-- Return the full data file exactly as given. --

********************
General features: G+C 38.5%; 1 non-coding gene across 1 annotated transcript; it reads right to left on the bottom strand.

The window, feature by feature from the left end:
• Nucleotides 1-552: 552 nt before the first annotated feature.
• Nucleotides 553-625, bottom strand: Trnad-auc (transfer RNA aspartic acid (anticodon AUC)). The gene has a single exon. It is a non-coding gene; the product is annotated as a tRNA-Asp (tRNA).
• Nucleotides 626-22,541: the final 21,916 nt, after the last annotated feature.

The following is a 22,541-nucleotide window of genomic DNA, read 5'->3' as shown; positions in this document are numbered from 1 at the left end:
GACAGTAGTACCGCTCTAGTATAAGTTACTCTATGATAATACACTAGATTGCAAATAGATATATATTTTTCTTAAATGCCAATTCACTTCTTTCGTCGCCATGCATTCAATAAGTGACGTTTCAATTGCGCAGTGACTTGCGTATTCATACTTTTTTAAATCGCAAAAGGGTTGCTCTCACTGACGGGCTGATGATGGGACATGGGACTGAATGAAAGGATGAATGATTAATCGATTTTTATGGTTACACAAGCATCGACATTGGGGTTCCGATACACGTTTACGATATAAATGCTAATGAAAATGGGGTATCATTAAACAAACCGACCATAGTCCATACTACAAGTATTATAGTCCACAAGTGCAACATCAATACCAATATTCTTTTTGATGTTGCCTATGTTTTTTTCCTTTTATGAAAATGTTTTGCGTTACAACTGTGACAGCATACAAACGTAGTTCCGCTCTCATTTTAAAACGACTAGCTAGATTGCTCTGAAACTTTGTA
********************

General features: G+C 38.5%; 1 non-coding gene across 1 annotated transcript; it reads right to left on the bottom strand.

The window, feature by feature from the left end:
• Nucleotides 1-552: 552 nt before the first annotated feature.
• Nucleotides 553-625, bottom strand: Trnad-auc (transfer RNA aspartic acid (anticodon AUC)). The gene has a single exon. It is a non-coding gene; the product is annotated as a tRNA-Asp (tRNA).
• Nucleotides 626-22,541: the final 21,916 nt, after the last annotated feature.

The following is a 22,541-nucleotide window of genomic DNA, read 5'->3' as shown; positions in this document are numbered from 1 at the left end:
GACAGTAGTACCGCTCTAGTATAAGTTACTCTATGATAATACACTAGATTGCAAATAGATATATATTTTTCTTAAATGCCAATTCACTTCTTTCGTCGCCATGCATTCAATAAGTGACGTTTCAATTGCGCAGTGACTTGCGTATTCATACTTTTTTAAATCGCAAAAGGGTTGCTCTCACTGACGGGCTGATGATGGGACATGGGACTGAATGAAAGGATGAATGATTAATCGATTTTTATGGTTACACAAGCATCGACATTGGGGTTCCGATACACGTTTACGATATAAATGCTAATGAAAATGGGGTATCATTAAACAAACCGACCATAGTCCATACTACAAGTATTATAGTCCACAAGTGCAACATCAATACCAATATTCTTTTTGATGTTGCCTATGTTTTTTTCCTTTTATGAAAATGTTTTGCGTTACAACTGTGACAGCATACAAACGTAGTTCCGCTCTCATTTTAAAACGACTAGCTAGATTGCTCTGAAACTTTGTA